Who is the protagonist and antagonist in Amy Tan's short story The Rules of the Game?

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durbanville's profile pic

durbanville | High School Teacher | (Level 2) Educator Emeritus

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Waverly Jong is the protagonist in Amy Tan's short story The Rules of the Game. There are certain essential clues that a reader should look for in identifying the protagonist and the antagonist in any story.

1. The protagonist will be central to the theme and the person whom the reader most wants to succeed (or fail). Note that not all protagonists are clasically "good." 

2. He or she must face conflict whether it be any real threat, physical impediment which must be struggled against, another character or a psychological barrier. Conflict involves the struggle of man versus nature, man versus man, man versus himself and so on. 

3. He must make difficult choices and decisions and those choices will affect the development of the plot. 

Recognizing an antagonist can be difficult as he or she does not have to be the typical "villain." The antagonist can be someone whose views oppose the ideals of the protagonist such as in this story where Waverly's mother is the antagonist because her choices, opinions and her expectations threaten Waverly's future and Waverly is forced to make choices against her mother's wishes. To a lesser extent, the aunt is also an antagonist as she tries to hamper Waverly's progress by promoting rivalry between Waverly and her cousin. In recognizing the antagonist, there are certain essential elements to consider.

1. The antagonist helps to identify the conflict and as conflict drives the plot forward and helps to bring a story to a climax, the antagonist helps develop the protagonist.

2. The antagonist does not have to be a character. In terms of its association with conflict it can be tangible or intangible but is that element which is central to the conflict and forces the protagonist to make choices. It should be noted that conflict may exist without an actual antagonist because conflict may be a series of challenges which are not necessarily contrary to the protagonist's own goals.

3. Further to the point above, there must be a distinction between something which is an obstacle to the protagonist's future and the actual antagonist. Those things which simply impede the protagonist, but do not necessarily oppose him or threaten him are stumbling blocks and help develop character but they cannot be considered to be antagonists. They do not actively or purposefully oppose the protagonist.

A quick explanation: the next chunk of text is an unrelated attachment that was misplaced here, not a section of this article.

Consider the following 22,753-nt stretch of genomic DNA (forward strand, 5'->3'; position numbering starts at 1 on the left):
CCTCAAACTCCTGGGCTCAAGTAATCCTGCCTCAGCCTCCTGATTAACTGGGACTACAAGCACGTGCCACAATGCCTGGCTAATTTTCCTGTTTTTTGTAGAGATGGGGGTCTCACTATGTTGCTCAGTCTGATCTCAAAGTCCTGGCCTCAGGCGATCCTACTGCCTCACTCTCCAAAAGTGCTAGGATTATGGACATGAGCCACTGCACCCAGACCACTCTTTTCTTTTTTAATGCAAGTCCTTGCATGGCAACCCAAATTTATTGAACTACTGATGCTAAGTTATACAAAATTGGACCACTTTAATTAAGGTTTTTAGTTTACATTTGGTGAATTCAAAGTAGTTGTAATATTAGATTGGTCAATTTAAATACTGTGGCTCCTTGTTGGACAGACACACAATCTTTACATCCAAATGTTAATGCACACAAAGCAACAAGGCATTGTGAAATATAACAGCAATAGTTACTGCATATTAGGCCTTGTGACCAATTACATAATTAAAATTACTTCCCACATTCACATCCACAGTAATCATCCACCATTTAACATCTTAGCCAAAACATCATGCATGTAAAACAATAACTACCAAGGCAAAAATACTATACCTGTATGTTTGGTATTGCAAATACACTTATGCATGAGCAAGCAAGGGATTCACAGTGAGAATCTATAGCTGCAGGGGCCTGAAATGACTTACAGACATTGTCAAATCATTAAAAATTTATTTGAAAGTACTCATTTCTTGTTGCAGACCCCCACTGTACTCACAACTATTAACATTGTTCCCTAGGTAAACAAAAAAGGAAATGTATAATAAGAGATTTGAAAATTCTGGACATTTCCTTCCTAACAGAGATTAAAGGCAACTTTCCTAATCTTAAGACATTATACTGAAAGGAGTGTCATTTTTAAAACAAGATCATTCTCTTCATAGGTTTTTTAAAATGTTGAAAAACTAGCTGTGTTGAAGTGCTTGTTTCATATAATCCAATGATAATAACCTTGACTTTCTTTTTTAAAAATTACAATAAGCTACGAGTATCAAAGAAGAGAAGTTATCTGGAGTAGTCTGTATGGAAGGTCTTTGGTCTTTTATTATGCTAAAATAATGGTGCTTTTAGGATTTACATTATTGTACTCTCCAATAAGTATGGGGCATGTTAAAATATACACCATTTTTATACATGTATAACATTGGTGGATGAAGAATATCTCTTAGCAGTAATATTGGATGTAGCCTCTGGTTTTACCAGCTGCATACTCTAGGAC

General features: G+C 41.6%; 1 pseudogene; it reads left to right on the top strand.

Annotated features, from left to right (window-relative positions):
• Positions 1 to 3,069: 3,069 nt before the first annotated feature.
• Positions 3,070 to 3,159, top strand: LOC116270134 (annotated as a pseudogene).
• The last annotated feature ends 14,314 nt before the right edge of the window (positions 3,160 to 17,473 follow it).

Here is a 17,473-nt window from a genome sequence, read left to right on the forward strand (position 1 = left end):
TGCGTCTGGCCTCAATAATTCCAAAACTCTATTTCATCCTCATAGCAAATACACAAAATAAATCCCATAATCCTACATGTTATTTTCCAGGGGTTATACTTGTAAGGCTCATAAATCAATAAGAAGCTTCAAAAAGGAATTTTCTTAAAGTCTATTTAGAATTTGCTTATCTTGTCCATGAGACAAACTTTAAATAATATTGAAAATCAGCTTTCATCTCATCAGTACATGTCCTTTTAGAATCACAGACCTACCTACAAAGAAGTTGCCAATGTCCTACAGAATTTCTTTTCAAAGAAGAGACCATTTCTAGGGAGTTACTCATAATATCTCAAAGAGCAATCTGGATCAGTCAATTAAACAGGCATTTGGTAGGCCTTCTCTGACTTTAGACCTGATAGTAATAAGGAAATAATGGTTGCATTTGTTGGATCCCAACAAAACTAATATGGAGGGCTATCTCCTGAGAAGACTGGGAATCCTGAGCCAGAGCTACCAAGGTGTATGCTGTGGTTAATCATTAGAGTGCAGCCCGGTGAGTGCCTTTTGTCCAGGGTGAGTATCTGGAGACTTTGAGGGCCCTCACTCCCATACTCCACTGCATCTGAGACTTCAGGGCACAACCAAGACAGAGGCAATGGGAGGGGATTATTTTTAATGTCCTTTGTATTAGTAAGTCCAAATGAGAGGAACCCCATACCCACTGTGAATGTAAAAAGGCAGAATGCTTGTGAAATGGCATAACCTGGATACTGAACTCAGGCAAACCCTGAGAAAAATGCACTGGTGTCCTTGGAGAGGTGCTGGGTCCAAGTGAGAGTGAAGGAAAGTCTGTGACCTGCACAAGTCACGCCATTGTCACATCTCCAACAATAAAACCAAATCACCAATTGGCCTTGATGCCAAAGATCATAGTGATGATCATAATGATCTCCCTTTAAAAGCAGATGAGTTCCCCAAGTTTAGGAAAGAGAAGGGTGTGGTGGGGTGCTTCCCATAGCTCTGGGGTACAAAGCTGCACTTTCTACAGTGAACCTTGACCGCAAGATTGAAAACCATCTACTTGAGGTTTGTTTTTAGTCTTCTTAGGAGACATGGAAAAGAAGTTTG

4. The protagonist has to fight against the influence of the antagonist. The antagonist has contrary goals and characteristics which clash with those of the protagonist.

amy-lepore's profile pic

amy-lepore | High School Teacher | (Level 1) Educator Emeritus

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another antagonist to consider is Waverley's cousin and aunt.  The cousin is the great Chess player who wins all her tournaments and the aunt is always throwing her daughter's successes in both Waverley's and Waverley's mother's faces.

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Jamie Wheeler | College Teacher | eNotes Employee

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Waverly Jong is the protagonist.  It is Waverly who becomes the chess champion, against many odds.  Her mother, Lindo Jong, can be described as the antagonist.  Although her intentions are to see her daughter succeed, and she does love her daughter, often the pressures she puts on young Waverly are tremendous.  The mother and daughter not only experience the normal control-and-rebellion issues, but also the clash of cultures.  Waverly knows really only American life, while her mother is still enmeshed in the ways of China. 

Btw, this story was the impetus for Tan's best-selling novel, The Joy Luck Club in which Waverly and Lindo's stories are included. 


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